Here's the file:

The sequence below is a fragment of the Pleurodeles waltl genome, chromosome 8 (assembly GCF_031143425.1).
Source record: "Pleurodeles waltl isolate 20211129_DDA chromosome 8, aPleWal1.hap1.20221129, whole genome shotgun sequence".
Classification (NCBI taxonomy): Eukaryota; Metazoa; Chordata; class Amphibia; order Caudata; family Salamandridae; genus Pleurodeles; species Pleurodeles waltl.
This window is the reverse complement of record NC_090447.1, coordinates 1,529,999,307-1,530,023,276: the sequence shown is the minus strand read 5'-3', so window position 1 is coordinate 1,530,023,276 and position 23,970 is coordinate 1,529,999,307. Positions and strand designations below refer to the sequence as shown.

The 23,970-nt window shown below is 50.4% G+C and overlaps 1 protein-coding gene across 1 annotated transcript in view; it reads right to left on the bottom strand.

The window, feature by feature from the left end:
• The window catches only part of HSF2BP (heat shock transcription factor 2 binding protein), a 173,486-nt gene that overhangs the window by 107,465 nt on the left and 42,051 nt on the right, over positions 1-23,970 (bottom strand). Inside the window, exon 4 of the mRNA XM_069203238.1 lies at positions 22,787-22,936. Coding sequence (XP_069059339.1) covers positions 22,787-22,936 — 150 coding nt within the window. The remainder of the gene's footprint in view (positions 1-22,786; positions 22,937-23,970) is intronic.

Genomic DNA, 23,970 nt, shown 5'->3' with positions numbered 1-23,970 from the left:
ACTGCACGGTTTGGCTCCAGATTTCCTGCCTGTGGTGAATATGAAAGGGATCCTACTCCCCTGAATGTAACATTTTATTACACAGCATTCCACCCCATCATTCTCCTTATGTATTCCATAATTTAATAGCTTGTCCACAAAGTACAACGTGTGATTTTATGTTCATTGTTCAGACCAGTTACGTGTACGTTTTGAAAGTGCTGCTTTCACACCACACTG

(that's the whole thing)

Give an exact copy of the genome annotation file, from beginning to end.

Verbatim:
The sequence below is a fragment of the Pleurodeles waltl genome, chromosome 8 (assembly GCF_031143425.1).
Source record: "Pleurodeles waltl isolate 20211129_DDA chromosome 8, aPleWal1.hap1.20221129, whole genome shotgun sequence".
Classification (NCBI taxonomy): Eukaryota; Metazoa; Chordata; class Amphibia; order Caudata; family Salamandridae; genus Pleurodeles; species Pleurodeles waltl.
This window is the reverse complement of record NC_090447.1, coordinates 1,529,999,307-1,530,023,276: the sequence shown is the minus strand read 5'-3', so window position 1 is coordinate 1,530,023,276 and position 23,970 is coordinate 1,529,999,307. Positions and strand designations below refer to the sequence as shown.

The 23,970-nt window shown below is 50.4% G+C and overlaps 1 protein-coding gene across 1 annotated transcript in view; it reads right to left on the bottom strand.

The window, feature by feature from the left end:
• The window catches only part of HSF2BP (heat shock transcription factor 2 binding protein), a 173,486-nt gene that overhangs the window by 107,465 nt on the left and 42,051 nt on the right, over positions 1-23,970 (bottom strand). Inside the window, exon 4 of the mRNA XM_069203238.1 lies at positions 22,787-22,936. Coding sequence (XP_069059339.1) covers positions 22,787-22,936 — 150 coding nt within the window. The remainder of the gene's footprint in view (positions 1-22,786; positions 22,937-23,970) is intronic.

Genomic DNA, 23,970 nt, shown 5'->3' with positions numbered 1-23,970 from the left:
ACTGCACGGTTTGGCTCCAGATTTCCTGCCTGTGGTGAATATGAAAGGGATCCTACTCCCCTGAATGTAACATTTTATTACACAGCATTCCACCCCATCATTCTCCTTATGTATTCCATAATTTAATAGCTTGTCCACAAAGTACAACGTGTGATTTTATGTTCATTGTTCAGACCAGTTACGTGTACGTTTTGAAAGTGCTGCTTTCACACCACACTG